Holy City Hello

Charleston makes everyone feel right at home

An aerial view of Charleston.

Camellias may be the first hint. These showstopping blooms of seemingly infinite varieties adorn Charleston, South Carolina, gardens in the calm of winter, their porcelain-like petals a kiss of spring while most of the country still shivers. In gorgeous nonchalance, camellias signal this place is different. Then jasmine erupts in April, dowsing the Lowcountry in its perfume. Breathe it all in, the tiny white blossoms whisper. Breathe in the salty breeze off the harbor, the brown-sugar whiffs of pralines on Market Street, yes, even the horsey hints of carriages moseying by. To love this place is to inhale beauty, to gasp in wonder.

Raw oysters from the Ordinary.

That’s the magic of Charleston—it ignites all senses and then some. There’s, of course, the see-hear-taste-touch-smell checklist: Charleston’s unrivaled visual splendor; the hourly chorus of church bells; the decadent brine of oysters and sweetness of shrimp fresh off the docks; that time-machine feel of cobblestones underfoot; the heady aroma of jasmine, tea olives, and magnolias—just for starters. But beyond that, other more subtle sensibilities give Charleston its nuance. Consider, for instance, its deep sense of history; its sense of memory, regret, and reverence; its delightful sense of surprise (Wait, really? A Shepard Fairey mural on Calhoun Street!); its sense of unbounded creativity and possibility; and perhaps most powerful of all, Charleston’s sense of welcome, of home, even to those who don’t live here.

Summer in the Lowcountry has obvious appeal: juicy Wadmalaw melons, shrimp boats with full catches, RiverDogs baseball at the Joe. What’s better than a lazy summer morning at the beach followed by a shady stroll through downtown neighborhoods, topped off with rooftop sunset sips? Well, actually, as locals know, the very same thing in spring, fall, and winter—all are delightful in their own right. Thanks to a gentle year-round climate, our so-called “offseasons” are fully on, with the bonus of fewer people and less SPF. 

A sweetgrass basket.
The marsh.

Come fall, sunshine has a renewed luminous lure, a golden purity enhanced by lower humidity. In September and October, the marshscape’s muted palette ignites with wispy purple sweetgrass and goldenrod. The redfish are jumping, and it’s prime season for birders. Charleston’s cultural and arts organizations launch their regular seasons, so there’s plenty to do. Then the holidays bring their own sparkle with homes decked out in their seasonal finery. And just as February and March roll around, so do the Southeastern Wildlife Exposition and Charleston Wine + Food Festival. Never a dull moment.

But ahhh, spring, glorious spring brings its own romance. Jasmine and wisteria transform already lovely garden walls into perfume factories, while house and garden tours offer backstage access to Charleston’s most stunning residences. As the days grow longer, so does the list of events and adventures to choose from: the Bridge Run, kayaking and fishing expeditions, professional women’s tennis, High Water Music Festival, and on and on.

Folly Beach surfers.
Cocktails from the Palmetto hotel.

Home, really, is the heart of the Holy City. History lives here because real people live, work, play, shop, garden, go fishing and sailing, dance and sing along—loud and proud to hometown rock star Darius Rucker and Grammy-winning band Ranky Tanky—here. Charleston’s soul and warmth emanate from real personalities. Like your server last night at Husk—a former high school soccer standout in West Ashley, now earning her master’s at the Citadel. Like the artist Jonathan Green, who lives right by Charleston Place, where he can be found most Monday evenings deep in salon-like conversations with judges, writers, chefs, and whoever stops by. Like the sweetgrass basket weavers by the courthouse and in the Market who grew up in Charleston or right over the bridge in Mount Pleasant, learning their craft from their mothers and grandmothers, who were in turn taught by their mothers and grandmothers. And like those lovely women who ensured your Croghan’s splurge was exactly what you longed for; they’re fourth-generation Charlestonians running a century-old King Street family jewelry business, not to mention active volunteer leaders of umpteen community organizations. And even like the mayor, a lifelong Charlestonian, who can be found playing the piano at an art opening or a Piccolo Spoleto event.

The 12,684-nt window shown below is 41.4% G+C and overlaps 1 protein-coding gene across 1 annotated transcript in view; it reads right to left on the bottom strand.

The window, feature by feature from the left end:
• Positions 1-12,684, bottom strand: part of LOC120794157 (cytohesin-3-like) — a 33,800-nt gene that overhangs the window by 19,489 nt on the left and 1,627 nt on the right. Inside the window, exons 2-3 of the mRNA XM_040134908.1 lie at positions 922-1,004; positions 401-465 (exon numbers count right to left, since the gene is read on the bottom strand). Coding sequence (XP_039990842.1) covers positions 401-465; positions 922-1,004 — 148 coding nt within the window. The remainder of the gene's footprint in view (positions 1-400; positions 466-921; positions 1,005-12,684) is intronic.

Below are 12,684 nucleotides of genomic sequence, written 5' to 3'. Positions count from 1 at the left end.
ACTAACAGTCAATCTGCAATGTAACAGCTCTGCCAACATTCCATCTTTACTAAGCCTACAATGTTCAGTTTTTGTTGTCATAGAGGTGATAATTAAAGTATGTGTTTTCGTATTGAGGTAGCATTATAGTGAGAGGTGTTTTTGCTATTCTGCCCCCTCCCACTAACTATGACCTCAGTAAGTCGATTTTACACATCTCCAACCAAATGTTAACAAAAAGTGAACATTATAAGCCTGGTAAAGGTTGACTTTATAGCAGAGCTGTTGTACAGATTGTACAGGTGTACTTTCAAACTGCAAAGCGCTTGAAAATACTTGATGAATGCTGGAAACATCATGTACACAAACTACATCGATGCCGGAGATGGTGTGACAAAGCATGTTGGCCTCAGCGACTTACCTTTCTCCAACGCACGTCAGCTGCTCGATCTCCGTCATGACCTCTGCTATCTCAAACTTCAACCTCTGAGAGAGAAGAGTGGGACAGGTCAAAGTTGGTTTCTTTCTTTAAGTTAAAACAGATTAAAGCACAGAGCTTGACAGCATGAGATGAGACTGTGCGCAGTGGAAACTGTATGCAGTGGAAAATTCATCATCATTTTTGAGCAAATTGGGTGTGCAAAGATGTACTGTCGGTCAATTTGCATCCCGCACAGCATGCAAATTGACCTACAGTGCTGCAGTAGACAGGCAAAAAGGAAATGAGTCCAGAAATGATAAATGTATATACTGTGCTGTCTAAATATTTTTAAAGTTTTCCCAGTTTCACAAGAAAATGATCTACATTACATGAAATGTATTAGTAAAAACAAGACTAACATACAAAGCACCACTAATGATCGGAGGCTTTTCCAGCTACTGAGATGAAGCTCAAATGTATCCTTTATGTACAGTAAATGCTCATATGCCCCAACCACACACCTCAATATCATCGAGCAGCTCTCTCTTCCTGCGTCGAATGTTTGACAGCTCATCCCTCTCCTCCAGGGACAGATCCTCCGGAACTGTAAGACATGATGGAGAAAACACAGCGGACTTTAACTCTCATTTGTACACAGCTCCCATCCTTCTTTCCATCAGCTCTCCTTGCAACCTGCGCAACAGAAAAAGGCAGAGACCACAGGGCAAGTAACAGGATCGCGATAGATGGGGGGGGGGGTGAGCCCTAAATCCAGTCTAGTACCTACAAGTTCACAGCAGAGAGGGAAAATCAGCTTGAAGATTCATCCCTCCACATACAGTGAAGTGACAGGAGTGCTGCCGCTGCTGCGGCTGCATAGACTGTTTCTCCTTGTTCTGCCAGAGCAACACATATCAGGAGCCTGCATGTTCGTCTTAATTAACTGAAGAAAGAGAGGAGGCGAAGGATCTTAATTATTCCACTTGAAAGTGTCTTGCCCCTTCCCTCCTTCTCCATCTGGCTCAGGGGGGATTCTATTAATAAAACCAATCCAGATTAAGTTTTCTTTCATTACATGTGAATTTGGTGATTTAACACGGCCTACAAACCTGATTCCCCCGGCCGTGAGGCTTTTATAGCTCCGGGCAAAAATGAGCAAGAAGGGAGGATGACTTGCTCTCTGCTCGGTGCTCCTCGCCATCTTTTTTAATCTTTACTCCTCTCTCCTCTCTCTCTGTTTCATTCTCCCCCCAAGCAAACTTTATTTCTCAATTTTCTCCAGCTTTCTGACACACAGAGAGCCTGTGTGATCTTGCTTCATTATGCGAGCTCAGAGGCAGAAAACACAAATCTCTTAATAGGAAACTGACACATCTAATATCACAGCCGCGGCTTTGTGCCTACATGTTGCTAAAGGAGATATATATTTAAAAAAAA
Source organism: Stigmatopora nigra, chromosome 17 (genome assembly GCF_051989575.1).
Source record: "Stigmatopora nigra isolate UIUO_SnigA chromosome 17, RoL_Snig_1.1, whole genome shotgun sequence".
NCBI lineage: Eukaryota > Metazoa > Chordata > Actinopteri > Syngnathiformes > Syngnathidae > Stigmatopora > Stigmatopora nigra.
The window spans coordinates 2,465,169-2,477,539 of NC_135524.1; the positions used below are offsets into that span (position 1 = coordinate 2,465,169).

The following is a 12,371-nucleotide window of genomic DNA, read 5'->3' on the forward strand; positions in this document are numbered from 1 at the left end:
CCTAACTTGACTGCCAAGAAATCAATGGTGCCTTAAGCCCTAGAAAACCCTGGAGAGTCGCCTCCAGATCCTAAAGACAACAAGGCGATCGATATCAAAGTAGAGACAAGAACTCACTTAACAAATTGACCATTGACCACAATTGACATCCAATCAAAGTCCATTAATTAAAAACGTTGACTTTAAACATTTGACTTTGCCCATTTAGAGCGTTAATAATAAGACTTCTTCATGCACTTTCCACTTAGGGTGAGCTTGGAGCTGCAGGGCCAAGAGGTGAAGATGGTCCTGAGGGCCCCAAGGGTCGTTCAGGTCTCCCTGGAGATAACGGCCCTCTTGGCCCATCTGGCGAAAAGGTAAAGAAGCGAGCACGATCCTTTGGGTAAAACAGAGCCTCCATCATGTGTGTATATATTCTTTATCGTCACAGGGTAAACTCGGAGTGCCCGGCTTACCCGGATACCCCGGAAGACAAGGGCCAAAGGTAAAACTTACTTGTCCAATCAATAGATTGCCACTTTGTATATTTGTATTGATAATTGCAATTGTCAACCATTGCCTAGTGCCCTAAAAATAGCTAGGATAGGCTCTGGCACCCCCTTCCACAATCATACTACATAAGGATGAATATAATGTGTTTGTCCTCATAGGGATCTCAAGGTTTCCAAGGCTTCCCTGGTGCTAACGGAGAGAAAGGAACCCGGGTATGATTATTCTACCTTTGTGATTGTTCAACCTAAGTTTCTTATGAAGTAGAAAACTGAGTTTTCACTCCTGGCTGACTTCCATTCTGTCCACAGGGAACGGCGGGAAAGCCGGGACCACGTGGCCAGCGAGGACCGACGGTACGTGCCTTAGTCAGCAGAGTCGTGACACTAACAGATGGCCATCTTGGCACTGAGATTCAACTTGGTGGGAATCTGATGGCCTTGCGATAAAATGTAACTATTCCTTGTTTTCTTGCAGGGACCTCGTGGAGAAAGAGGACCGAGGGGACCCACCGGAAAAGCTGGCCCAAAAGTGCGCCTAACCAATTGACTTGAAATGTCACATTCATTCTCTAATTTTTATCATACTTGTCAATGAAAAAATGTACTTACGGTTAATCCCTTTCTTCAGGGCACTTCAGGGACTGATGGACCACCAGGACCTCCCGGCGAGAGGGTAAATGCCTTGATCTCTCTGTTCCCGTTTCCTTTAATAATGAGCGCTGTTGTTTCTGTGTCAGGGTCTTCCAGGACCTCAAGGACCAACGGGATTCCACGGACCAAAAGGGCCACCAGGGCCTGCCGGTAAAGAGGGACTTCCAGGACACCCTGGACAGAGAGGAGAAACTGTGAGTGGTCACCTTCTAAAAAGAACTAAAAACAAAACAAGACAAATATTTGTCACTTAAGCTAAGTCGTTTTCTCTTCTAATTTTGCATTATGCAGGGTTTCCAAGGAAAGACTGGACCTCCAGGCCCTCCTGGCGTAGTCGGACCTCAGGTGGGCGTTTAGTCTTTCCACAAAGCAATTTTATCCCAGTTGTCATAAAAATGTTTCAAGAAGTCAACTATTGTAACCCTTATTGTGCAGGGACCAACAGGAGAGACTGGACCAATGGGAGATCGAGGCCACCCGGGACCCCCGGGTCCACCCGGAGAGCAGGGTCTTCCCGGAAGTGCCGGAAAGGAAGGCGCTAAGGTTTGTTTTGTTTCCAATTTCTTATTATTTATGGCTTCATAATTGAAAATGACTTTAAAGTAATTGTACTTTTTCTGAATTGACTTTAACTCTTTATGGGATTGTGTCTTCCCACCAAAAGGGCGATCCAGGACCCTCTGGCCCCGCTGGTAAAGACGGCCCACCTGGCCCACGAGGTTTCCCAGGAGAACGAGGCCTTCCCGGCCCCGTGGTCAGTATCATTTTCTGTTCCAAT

The Nicholas Trott House in the Historic District.

Homegrown personality and authentic flavor, not James Beard Awards (though our chefs deserve and win them), are what make our food taste so good. From the way farmer Sidi Limehouse, thanks to decades cultivating Johns Island fields, knows exactly when to harvest his prized tomatoes, to how Carrie Morey takes delicious liberty when embellishing her mom Callie’s famous biscuits, to the way chef Mike Lata, with his effortless touch, can create a restaurant named the Ordinary and make it anything but. Likewise, personality infuses Charleston architecture, from ornate cornices that entice you to look up, to iconic ironwork on gates and balconies handcrafted by the late master blacksmith Philip Simmons. Charleston’s neighborhoods are hands-on laboratories for how to love and care for old things and how to honor the past while embracing the future. Yes, Longitude Lane and Philadelphia Alley retain their snug old-world charm, but look closely—young families live around the corner. Kids on bikes whiz by. 

This is Charleston’s extrasensory specialty— a sense of defying expectation. And the best season to visit Charleston is the one when you are here. Come early, stay late. We’ll take care of the rest. 

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